Mom of Three Fights for PASS Program

August 3, 2023 | By: Sharon Sedlar

Najimah Roberson is a single mom to three children living in Harrisburg. Even though she has been diagnosed with Multiple Sclerosis, it does not stop her from working to establish a 24-hour day care service in her area, forging new pathways as an education and community activist, and ensuring that her children are on the right track – academically, spiritually, and socially.

Two out of her three children have Individualized Education Plans. She describes her children’s school experiences, prior to her knowledge of and ability to use EITC (Education Improvement Tax Credit) and OSTC (Opportunity Scholarship Tax Credit) funding as “being attacked.”  She feels that the teacher and education structure within district schools over the years created an environment where all became overwhelmed, overworked, and frustrated. And she does not blame them, with 28-30 students in each classroom and “staff coming in on high guard of fight or flight. Our children feed off this energy and in return they rebel, putting everyone in an unsafe environment. With school choice options, we allow the children who can’t handle intense environments, like my children, to feel safe while learning.”

Najimah talks about the need for parents to intervene in these difficult circumstances with phone calls and school visits during the workday. But sometimes this can create a situation where their jobs are placed in jeopardy, or they are even fired.

Najimah feels that, particularly for her as a disabled parent, choice allowed her some relief from fear and stress for her and her children, particularly dangerous for her condition. “I no longer have to worry about getting a letter in the mail saying I owe a fine because I didn’t get my children to school every day” – largely occurring due to Harrisburg transportation limitations.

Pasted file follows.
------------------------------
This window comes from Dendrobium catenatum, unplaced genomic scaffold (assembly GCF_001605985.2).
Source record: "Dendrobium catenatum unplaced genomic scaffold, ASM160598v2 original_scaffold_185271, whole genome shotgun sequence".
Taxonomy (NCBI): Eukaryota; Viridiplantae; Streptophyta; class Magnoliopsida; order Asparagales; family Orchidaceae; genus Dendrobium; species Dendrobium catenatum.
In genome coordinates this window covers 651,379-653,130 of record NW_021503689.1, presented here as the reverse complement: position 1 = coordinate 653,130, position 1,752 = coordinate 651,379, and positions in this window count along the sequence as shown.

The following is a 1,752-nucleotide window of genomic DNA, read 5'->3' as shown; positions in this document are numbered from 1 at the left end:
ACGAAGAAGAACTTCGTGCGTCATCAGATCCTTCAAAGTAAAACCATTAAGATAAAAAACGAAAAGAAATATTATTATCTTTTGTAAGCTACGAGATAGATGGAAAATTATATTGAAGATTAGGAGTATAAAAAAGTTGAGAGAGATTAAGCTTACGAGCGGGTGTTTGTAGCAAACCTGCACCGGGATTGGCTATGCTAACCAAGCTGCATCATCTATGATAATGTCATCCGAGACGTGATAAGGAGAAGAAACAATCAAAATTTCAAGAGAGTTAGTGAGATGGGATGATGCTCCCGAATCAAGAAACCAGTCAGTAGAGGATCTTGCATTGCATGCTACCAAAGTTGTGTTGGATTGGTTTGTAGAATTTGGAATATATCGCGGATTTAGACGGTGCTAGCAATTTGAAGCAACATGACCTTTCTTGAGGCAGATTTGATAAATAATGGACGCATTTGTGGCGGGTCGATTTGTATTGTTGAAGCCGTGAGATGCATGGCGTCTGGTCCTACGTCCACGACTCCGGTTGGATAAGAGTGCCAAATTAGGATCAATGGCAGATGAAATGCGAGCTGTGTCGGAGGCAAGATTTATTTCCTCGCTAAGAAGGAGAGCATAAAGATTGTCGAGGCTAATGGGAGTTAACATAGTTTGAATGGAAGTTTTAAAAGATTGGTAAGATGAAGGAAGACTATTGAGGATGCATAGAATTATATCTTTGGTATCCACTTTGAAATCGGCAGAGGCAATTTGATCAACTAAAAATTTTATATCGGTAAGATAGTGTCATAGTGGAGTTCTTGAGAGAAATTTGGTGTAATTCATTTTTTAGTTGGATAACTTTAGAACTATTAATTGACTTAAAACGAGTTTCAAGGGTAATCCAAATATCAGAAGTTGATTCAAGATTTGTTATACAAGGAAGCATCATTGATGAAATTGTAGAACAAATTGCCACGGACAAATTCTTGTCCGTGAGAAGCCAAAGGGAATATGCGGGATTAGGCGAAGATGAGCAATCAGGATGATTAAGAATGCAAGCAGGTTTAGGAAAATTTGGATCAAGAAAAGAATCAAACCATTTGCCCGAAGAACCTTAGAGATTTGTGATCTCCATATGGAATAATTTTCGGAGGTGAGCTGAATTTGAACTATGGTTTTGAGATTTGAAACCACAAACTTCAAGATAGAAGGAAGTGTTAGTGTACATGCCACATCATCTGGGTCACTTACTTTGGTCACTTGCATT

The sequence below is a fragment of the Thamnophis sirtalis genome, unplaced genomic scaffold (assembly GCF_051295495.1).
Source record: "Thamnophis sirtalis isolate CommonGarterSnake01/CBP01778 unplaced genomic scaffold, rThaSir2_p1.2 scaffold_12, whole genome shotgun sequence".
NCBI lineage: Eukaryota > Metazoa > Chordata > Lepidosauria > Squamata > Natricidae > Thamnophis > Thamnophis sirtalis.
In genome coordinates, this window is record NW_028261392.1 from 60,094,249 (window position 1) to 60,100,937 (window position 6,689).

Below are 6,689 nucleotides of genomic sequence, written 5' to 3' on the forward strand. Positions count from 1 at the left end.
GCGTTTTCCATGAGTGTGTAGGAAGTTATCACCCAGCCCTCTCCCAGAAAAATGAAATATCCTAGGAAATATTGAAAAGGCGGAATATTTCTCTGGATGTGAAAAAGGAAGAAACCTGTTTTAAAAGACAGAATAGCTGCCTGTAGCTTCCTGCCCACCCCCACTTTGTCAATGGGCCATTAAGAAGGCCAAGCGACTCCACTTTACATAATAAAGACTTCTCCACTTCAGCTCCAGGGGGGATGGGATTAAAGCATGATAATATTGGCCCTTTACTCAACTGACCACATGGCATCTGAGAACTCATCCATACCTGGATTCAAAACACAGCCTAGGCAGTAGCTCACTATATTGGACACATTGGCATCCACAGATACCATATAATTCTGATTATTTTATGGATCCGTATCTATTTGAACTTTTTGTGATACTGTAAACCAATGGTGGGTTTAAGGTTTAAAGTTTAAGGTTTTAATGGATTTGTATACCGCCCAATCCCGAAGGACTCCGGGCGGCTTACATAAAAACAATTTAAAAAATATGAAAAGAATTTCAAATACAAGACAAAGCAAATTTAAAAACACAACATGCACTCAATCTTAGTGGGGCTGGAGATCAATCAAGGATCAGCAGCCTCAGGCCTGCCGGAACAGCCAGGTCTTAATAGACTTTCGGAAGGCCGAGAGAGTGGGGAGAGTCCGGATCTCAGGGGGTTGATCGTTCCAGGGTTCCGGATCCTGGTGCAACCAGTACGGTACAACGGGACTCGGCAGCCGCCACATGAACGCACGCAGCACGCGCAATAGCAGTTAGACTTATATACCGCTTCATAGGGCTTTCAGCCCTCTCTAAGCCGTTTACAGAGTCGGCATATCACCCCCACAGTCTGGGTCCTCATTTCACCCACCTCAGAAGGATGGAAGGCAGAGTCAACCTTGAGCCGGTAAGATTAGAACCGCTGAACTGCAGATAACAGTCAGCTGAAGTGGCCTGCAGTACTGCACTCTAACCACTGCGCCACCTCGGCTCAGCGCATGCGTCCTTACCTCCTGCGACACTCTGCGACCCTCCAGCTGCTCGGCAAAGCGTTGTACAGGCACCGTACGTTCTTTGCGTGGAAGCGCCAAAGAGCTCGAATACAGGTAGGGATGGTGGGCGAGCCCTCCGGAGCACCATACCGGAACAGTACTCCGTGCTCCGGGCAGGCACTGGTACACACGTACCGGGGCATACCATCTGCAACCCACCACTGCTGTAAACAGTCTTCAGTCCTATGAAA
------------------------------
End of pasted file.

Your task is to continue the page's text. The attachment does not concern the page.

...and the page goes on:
The Roberson family attempted district cyber programming but felt that the options presented “were horrible. They didn’t have the curriculum on one platform. Children are working from seven different sites.” Working from this many sites with piecemeal curriculums is complicated in and of itself, but even more so when using a single laptop. She states that “no support from the district that mattered” was provided, and her children’s grades suffered.

The Roberson’s most recent (and most successful) option has been with a cyber charter school, where her children can “jump online for school, actually learn, and not miss a day. My children are back on grade level and safe, attending a local learning center with a maximum capacity of 30 children helped by 8 Learning Coaches.” The education pod allows Najimah’s children to interact with peers, providing for a supervised social environment as well as an academic one.

Najimah feels that the PASS program, which offers scholarships to students residing in low-performing schools “is the way to begin to fix” issues within our education system, including violence-inducing overcrowding, poor test scores and literacy, and inadequate transportation. She feels that this will result in improved mental, academic, social, behavioral, and physical health for teachers, staff, children, and parents. She also feels that the PASS program speaks to the decision handed down as a result of the school funding lawsuit. She would like to see mandatory (free) tutoring programs added to the complement of overall services. She stresses that funding used for education needs to be safeguarded against being put “back into a broken system. If you care about the future of our children, you support the Pennsylvania Award for Student Success program.”

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